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10 Ways To Prevent Startup Exhaustion

Most entrepreneurs are more concerned with their business's success than their own health and productivity. What they don't always realize is just how interrelated they are.
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All businesses take a tremendous amount of time and energy, but startups can be totally consuming. Determined for success, eager entrepreneurs don a "whatever it takes" attitude and enthusiastically pledge their unending commitment to their new ventures. But they often exhaust themselves in the process of building their business - sometimes until they are totally burned-out. While this obviously has huge consequences for the business and the entrepreneur, most entrepreneurs are more concerned with the business's success than their own health and productivity. What they don't always realize is just how interrelated they are.

Here are 10 ways to help ensure business success by preventing startup exhaustion:

1. Get in the Right Mindset. Entrepreneurship is a marathon, not a sprint. Long-term success depends on your ability to maintain your stamina. You won't get as far if you sprint out of the gate. Instead pace yourself, respect your limits, and keep the whole "race" in mind.

2. Establish Fair Expectations. There is no such thing as an overnight success. Good things take time, plenty of research, and lots of tweaking. Be generous when you do forecasting, project planning and goal setting. Remember that things always take longer than you anticipate. When you hit a goal, celebrate. When you don't, shake it off, consider it a lesson learned, and readjust your expectations for the next round.

3. Make Progress with Small Steps. As exciting as the big vision may be, it's easy to be overwhelmed by it especially when the path from here to there is unclear. Progress comes from moving forward everyday with small, persistent steps. When you feel stuck, break down your tasks into smaller chunks to make them even more actionable. Moving forward always feels good, even if it's a tiny bit at a time.

4. Keep Your Goals in Mind. It's easy to get off track and distracted, taking your business in a direction that doesn't work for you. Remember WHY you became an entrepreneur and be sure to prioritize these motivations as you build your business. That way it will always be rewarding for you, both now and in the long run.

5. Prioritize What You Do Best. Everyone has to do a little bit of everything in the early days. But, in order to end up with a job you love you need to focus on your talents from the get go. Don't hoard bad tasks or give yourself a job you don't like. Instead leverage others and deliberately plan for the job you want. I guarantee that's the only way you'll ever get it.

6. Create a Support Team. Your network is one of your greatest assets. Not only do they offer support but they provide a wealth of information, wisdom, experience, and resources. They will help lighten your work load and prevent you from reinventing the wheel. You don't need to learn all your lessons the hard way.

7. Set Strong Boundaries. The transition from startup to established business isn't a discreet event. So the habits and routines you have in the beginning establish a precedent for years to come. A chief complaint of many entrepreneurs is that they are "always working." Avoid this from the get go by setting and honoring clear boundaries. Off means off. On means on.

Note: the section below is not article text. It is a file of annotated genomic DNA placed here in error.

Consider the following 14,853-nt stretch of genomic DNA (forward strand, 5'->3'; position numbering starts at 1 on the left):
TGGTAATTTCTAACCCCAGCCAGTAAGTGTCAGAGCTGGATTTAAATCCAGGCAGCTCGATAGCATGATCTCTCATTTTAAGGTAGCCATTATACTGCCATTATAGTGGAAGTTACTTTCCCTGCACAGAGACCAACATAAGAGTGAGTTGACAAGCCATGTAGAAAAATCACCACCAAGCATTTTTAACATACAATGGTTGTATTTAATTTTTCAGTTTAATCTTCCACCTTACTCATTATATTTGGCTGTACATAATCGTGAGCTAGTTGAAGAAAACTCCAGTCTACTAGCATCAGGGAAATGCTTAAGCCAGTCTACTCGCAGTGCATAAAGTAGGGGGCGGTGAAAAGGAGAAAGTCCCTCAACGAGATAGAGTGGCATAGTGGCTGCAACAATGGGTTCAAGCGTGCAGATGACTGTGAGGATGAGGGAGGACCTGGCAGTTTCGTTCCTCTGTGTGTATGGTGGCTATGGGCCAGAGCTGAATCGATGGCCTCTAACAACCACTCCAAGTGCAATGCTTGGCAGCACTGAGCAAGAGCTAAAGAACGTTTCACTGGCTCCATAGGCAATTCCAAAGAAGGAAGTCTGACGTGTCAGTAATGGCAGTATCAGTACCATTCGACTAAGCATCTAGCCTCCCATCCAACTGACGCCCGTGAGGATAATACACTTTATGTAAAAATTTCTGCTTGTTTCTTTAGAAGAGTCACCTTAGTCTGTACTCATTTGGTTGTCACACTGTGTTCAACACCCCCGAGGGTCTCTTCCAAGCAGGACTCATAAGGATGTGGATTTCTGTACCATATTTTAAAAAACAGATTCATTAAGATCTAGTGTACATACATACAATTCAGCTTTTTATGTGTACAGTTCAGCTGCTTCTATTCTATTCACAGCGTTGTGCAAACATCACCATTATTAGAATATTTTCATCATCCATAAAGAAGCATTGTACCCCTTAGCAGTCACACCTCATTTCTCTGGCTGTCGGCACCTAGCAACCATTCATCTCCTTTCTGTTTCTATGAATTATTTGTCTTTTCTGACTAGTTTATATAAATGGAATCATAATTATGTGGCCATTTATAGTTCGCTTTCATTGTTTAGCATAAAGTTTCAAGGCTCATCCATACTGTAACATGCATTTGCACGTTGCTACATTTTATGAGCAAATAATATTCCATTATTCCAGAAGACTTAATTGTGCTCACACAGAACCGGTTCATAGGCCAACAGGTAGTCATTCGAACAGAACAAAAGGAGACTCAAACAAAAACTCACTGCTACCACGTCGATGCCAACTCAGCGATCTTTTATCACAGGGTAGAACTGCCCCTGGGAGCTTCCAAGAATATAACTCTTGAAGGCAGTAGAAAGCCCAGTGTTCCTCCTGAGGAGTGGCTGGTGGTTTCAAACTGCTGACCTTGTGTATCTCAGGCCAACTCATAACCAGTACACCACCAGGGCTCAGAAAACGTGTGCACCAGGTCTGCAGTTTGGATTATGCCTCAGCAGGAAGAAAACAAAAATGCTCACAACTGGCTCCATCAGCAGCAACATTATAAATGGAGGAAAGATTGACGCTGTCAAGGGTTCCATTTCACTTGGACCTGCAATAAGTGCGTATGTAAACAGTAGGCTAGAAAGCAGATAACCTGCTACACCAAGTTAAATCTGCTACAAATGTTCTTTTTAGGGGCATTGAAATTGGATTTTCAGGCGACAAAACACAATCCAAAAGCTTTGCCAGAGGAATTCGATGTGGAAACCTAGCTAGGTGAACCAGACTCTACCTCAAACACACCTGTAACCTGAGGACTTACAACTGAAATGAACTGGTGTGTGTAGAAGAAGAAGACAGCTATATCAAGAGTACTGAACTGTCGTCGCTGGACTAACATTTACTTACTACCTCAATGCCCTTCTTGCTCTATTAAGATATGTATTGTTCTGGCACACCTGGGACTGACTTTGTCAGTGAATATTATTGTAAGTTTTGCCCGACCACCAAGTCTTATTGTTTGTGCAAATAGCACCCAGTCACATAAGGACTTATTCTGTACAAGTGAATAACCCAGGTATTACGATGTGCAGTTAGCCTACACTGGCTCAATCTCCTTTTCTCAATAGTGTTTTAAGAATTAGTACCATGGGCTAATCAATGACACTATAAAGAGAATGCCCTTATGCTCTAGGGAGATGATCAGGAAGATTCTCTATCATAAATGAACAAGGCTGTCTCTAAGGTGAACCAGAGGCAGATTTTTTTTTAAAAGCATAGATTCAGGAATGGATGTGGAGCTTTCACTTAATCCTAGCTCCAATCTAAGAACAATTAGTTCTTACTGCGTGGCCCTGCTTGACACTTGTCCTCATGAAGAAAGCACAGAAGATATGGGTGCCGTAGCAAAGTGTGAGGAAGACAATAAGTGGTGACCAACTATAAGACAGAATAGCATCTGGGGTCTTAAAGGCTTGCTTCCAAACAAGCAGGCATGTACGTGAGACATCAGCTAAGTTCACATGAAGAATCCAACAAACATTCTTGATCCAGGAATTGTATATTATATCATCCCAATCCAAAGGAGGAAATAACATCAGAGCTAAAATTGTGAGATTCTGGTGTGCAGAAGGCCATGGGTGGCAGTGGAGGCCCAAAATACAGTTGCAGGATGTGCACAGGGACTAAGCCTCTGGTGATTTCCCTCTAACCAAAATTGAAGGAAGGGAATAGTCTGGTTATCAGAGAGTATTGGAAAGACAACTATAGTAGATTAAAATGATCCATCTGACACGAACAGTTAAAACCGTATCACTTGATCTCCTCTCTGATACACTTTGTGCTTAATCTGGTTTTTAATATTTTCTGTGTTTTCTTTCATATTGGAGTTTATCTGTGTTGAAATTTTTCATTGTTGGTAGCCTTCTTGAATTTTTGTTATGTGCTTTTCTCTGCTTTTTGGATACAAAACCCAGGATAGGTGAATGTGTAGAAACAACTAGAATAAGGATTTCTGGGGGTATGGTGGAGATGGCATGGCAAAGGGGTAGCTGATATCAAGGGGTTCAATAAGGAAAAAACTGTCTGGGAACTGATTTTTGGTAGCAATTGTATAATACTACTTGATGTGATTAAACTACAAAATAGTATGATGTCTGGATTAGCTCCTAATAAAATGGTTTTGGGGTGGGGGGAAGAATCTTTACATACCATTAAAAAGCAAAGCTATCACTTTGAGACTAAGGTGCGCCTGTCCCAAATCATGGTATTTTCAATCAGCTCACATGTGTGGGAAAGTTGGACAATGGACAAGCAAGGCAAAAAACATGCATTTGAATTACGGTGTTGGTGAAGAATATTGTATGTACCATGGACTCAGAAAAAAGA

8. Shake Up Your Routine. Nothing's more exhausting than monotony. Sure you'll be multi-tasking and trying your hand at all sorts of new things. But if the work looks the same, for example every day in front of a computer or on the phone, you're sure to tire quickly. Change it up with some rejuvenating work-related tasks such as time out to read, take a field trip or meet a colleague. The list and the laptop can wait until later.

9. Indulge Guilty Pleasures - Daily.
It's easy to get caught up in the 'what must be done next?' mode. It's great to be efficient and productive but an all work and no play attitude can only last so long. Instead create a sustainable routine by integrating small mental or physical breaks into your daily grind. Whether it's a quick episode of The Daily Show, some perusing of your favorite blogs, or a trip to the gym a shift in focus and some levity will do you good.

10. Take Time Off. Aside from regular, short daily breaks plan to take some legitimate time off too. Maybe it's just weekends or perhaps you can afford a longer trip. Either way, time away from the business is actually quite productive. A break allows you to get out of the weeds and gain perspective on the business - even if you don't explicitly think about work. Besides taking time off forces you to put systems in place so the business can continuing running in your absence, which is a critical component of a successful and sustainable business.

Adelaide Lancaster is an entrepreneur, speaker and co-author of The Big Enough Company: Creating a business that works for you (Portfolio/Penguin). She is also the co-founder of In Good Company Workplaces, a first-of-its-kind community, learning center and co-working space for women entrepreneurs in New York City. She is a columnist for The Daily Muse and writes The Big Enough Company blog for She lives in Philadelphia, PA with her husband and daughter. You can follow her on twitter here and here and on Facebook too.

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